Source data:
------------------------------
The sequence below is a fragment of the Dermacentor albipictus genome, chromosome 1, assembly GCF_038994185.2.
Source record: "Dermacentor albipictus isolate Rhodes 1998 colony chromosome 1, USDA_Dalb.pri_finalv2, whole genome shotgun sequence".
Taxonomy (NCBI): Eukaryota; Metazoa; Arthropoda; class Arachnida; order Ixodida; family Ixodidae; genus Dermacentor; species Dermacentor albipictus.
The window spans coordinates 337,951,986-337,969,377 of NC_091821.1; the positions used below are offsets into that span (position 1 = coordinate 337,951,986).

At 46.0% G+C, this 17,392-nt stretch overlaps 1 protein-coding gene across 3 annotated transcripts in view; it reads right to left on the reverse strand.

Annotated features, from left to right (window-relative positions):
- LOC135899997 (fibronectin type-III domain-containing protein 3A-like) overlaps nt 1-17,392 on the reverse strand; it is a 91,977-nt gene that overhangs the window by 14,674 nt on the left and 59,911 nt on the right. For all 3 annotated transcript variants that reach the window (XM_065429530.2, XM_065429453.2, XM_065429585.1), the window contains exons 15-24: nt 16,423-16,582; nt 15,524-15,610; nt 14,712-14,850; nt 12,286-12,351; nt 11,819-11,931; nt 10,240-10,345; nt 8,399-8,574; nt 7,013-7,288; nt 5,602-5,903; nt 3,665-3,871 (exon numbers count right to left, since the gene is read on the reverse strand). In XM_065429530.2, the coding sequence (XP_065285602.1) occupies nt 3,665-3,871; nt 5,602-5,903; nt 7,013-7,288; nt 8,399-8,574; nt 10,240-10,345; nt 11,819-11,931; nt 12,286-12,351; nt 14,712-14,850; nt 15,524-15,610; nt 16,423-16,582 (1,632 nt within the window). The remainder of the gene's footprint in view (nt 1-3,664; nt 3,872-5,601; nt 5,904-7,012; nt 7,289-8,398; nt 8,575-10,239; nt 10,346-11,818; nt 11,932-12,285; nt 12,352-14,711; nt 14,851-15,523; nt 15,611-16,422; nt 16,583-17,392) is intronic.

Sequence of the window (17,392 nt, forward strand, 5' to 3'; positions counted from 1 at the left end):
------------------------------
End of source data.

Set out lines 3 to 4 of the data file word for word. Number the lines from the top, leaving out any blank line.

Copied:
Taxonomy (NCBI): Eukaryota; Metazoa; Arthropoda; class Arachnida; order Ixodida; family Ixodidae; genus Dermacentor; species Dermacentor albipictus.
The window spans coordinates 337,951,986-337,969,377 of NC_091821.1; the positions used below are offsets into that span (position 1 = coordinate 337,951,986).